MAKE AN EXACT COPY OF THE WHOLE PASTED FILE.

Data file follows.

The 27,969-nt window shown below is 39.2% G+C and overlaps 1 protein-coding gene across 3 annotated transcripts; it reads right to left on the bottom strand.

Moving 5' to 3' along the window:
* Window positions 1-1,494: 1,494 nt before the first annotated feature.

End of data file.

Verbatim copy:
The 27,969-nt window shown below is 39.2% G+C and overlaps 1 protein-coding gene across 3 annotated transcripts; it reads right to left on the bottom strand.

Moving 5' to 3' along the window:
* Window positions 1-1,494: 1,494 nt before the first annotated feature.